February 4, 2016
Towering redwoods above my small, nylon home, with stars trying to penetrate through the canopy to my peaceful site in Jedediah Smith Redwoods State Park (part of the Redwoods National and State Parks). I have the good fortune today to be beginning my first of 4 days amongst these giants.
The day began in Medford, Oregon, into which I had flown yesterday, a brutally long travel day. My plan was to make a beeline for the campground at Jedediah, and begin my hiking in the woods. My plan went pretty well, though I did get sidetracked a few times on my drive down through beautiful southern Oregon. On one of those distractions, I found myself driving down Iliinois River Road, after seeing a sign for it being a national wild & scenic river. Down and to my left I kept getting glimpses of a beautiful waterway I assumed to be the Illinois, though it turned out to be Deer Creek. I drove for a good while before I decided I was getting too distracted from my original goal of hiking in the redwoods that day, and eventually turned around. Here are a few shots of Deer Creek.
The rest of the drive provided plenty of opportunity for detour and distraction, but I kept pointed toward the redwoods, finally arriving around 1PM. Jedediah has about 100 or so sites, though only about 30 are open in the winter. I drove through the available sites, several along the Smith River, and several directly opposite nestled in what may have been a few old growth trees. It was obvious this is was the most popular stretch of campsites. Hoping for a quiet experience, I instead opted for a site on the other open loop, a bit more distant from the river (and facilities). I found an amazing site with several second growth trees far away from any other campers.
Quickly set-up, it was time to explore. My chosen hike for the day being the Boy Scout Trail, which leads to Fern Falls, I pointed my car towards the muddy and rutted Howland Hill Road, a fantastic scenic drive on its own. Howland Hill Road is essentially a one lane dirt curving through giant redwood trees – a hiking trail for your car (or Alamo’s in my case!).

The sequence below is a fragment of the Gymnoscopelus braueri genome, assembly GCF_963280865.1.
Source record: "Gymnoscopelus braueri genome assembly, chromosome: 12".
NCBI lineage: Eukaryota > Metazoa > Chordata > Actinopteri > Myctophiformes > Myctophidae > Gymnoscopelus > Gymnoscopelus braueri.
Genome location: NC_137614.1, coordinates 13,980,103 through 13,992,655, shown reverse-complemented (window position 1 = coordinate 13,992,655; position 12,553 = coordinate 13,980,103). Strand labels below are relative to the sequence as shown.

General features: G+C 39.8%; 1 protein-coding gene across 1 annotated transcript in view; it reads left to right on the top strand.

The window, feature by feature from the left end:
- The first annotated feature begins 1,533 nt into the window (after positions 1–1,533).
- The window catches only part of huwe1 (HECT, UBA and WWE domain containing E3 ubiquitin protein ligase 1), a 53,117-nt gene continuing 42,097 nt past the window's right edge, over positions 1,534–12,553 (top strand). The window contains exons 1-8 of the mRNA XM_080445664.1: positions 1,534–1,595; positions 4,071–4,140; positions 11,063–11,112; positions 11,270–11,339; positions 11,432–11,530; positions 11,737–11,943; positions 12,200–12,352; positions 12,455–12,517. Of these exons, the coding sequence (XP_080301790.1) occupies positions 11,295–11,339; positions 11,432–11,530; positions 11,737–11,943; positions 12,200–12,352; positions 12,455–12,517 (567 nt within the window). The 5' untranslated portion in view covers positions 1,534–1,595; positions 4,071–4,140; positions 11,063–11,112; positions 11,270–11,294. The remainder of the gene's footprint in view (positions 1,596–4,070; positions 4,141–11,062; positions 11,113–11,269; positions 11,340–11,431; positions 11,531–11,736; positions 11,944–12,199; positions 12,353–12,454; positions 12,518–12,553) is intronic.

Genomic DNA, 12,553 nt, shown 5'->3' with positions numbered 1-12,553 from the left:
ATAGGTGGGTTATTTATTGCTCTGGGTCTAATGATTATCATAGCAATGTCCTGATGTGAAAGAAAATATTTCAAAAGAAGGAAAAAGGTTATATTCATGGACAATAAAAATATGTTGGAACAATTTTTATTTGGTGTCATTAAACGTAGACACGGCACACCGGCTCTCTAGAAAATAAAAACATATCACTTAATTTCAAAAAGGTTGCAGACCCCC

This was a great hike back to a nice little falls through an incredible display of redwoods. In my 3.5 hours, 5.2 miles, and 750’ of total climbing in the woods I saw only 4 people, the last two of which cautioned me about going further without a flashlight. Headlamp in bag, I kept going. This was such a great way to slow down after a day and a half of travel getting here. Such superb scenery. It took me about two hours to get back to the falls, where I lingered for about 20 minutes before deciding I better get a move on.
The couple’s warning about needing a flashlight if I proceeded was dead on correct. It gets dark early in the woods of northern California. The last 45 minutes of my hike back was in the dark, but the lack of light for picture taking did speed my progress. I will say that I would not want to be without a light out there – it does get dark!
During my hike, I made a decision that would impact the rest of my trip – photography would not be the focus, hiking and connecting with nature would. Thus, today, and throughout the trip, most of the photography I produced was taken with my Samsung 5S, which is actually a pretty remarkable camera. Don’t get me wrong, I still managed to take 1,600 in 4 days, but most of the energy expended was on the documenting my trip rather than trying to make a great photographs. When I did stop and use my Nikon, I did take lots of pretty much the same pictures – lots of experimentation, especially as with the humidity it was hard to see the result on the foggy camera screen. But still, my focus was not on great photography, but on great hiking.
I was back to my tent at 8PM and quickly out for the night.
Here are a few more pics of the Boy Scout Trail – maybe not as good, but they show the trail a bit more.